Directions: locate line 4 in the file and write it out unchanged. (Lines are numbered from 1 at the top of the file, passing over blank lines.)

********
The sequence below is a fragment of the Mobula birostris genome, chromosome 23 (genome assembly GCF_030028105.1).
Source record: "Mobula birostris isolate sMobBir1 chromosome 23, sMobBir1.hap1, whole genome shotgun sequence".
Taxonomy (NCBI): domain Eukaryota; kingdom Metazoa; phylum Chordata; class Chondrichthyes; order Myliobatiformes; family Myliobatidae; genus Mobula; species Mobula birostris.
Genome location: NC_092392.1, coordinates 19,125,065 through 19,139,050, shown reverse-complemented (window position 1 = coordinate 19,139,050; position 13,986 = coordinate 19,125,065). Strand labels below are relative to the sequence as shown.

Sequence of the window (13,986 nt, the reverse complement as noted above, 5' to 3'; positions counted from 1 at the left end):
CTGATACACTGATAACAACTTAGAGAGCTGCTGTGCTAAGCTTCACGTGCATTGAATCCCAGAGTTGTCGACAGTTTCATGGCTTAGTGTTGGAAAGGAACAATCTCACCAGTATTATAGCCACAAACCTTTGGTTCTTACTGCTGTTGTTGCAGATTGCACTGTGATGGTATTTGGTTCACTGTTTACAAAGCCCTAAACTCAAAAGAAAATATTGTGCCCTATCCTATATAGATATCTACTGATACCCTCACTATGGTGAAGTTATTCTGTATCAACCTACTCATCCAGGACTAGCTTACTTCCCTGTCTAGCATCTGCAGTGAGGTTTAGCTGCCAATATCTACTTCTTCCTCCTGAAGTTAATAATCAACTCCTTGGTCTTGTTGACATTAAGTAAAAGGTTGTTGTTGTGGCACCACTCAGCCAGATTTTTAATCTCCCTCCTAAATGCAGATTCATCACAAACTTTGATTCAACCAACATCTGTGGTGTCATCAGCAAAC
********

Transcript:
Genome location: NC_092392.1, coordinates 19,125,065 through 19,139,050, shown reverse-complemented (window position 1 = coordinate 19,139,050; position 13,986 = coordinate 19,125,065). Strand labels below are relative to the sequence as shown.